That period between the late ’70’s and early ’80’s was one of the most memorable for the Parkhead club. It was indeed a great time for both Glasgow giants, they were dominating Scottish football. This was at a time when the old firm derby, one of the biggest fixtures in world football, had Scottish players that were amongst the best in the world. Indeed many world class Scottish players were plying their trade for the biggest clubs around. The home international tournament was still going strong, and as the 1970’s were coming to a close, the memory of all those Scottish fans running amok at Wembley Stadium after Scotland had defeated England in ‘77 was still fresh in the mind. Celtic had ended the ’70’s as Scottish champions, finishing the ’78 – ’79 season in first place on forty eight points, three points ahead of their great rivals Rangers in the recently formed Scottish Premier Division.
So, it would be Glasgow Celtic who would represent Scotland in the European Cup tournament for the ’79 – ’80 season. Celtic would go into that European Cup tournament in confident mood. As I’ve already alluded to they had some class players in their ranks such as Danny McGrain, goal keeper Pat Bonner, Tommy Burns and Roy Aitken and they were led by Lisbon Lion Billy McNeill. McNeill was a member of the Glasgow Celtic side that had lifted the European Cup of 1967 in Lisbon, becoming the first British side to do so.
Domestically speaking, the Parkhead club would relinquish their Scottish title to Alex Ferguson’s Aberdeen the following season. The Dons would pip Celtic to the title by a single point finishing on forty eight points. However, Celtic would go on to lift the Scottish F.A. Cup after beating city rivals Rangers 1 – 0 in extra time, the single goal scored by George McCluskey. That particular cup final is remembered for the intense crowd trouble between the two sets of fans, it led to a complete ban on alcohol being sold in Scottish football grounds, a ban that still stands today although there is growing opinion within the media and many of the clubs north of the border that the ban should be lifted.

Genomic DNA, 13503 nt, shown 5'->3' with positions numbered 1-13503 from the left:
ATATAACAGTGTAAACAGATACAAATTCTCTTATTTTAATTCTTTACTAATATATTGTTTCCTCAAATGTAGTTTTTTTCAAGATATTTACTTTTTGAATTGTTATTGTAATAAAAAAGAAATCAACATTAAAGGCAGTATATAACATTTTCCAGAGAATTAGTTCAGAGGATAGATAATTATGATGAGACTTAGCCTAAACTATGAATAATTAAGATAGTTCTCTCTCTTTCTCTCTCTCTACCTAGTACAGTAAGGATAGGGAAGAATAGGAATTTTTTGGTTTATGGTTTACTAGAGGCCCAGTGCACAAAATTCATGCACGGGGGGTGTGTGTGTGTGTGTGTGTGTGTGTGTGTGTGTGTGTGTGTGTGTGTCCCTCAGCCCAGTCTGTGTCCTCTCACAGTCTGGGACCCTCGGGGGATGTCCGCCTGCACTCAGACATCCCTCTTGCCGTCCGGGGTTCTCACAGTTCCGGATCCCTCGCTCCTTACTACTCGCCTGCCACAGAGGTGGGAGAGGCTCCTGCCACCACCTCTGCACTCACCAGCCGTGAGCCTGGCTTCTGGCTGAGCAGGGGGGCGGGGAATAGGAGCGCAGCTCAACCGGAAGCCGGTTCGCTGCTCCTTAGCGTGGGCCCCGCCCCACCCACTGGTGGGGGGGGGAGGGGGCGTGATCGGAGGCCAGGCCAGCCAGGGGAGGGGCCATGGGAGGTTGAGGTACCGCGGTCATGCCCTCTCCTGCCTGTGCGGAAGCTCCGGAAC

So at the end of a successful ’78 – ’79 domestic season, with the Scottish title in the bag, Glasgow Celtic could look forward to the following season’s European Cup. Back in those days, as I’m sure you are aware, only the champions of a countries top league were entered into the European Cup. The tournament consisted of fewer games than today’s Champions League, anyway Celtic’s first round tie would be played in one Europe’s most closed and austere countries, Albania.
Celtic had drawn Partizani Tirana. So Celtic made their way to Albania for their 19th of September meeting with the Demat e kuq (Red Bulls). It’s understandable that there was some trepidation for the Glasgow club going to such a country. There was even talk regarding Danny McGrain’s beard, seeing that beards were outlawed on religious grounds in the small eastern European country, happily for Danny the beard remained in place. Also visa problems surfaced straight away, Celtic asked for fifty, they received only thirty six and the aeroplane that they had originally chartered with Yugoslav Airlines failed to materialize so another aircraft had to be swiftly booked. The Parkhead club made a note of not taking any food hampers with them, they didn’t want to offend the Albanian authorities. However Tommy Burns did take his tin of beans, together with a tin opener. Danny McGrain packed a loaf of bread with him, a pack of gammon and a few tea bags! The game took place at the Qemel Staffa stadium, which was named after the founder of the communist party of Albania.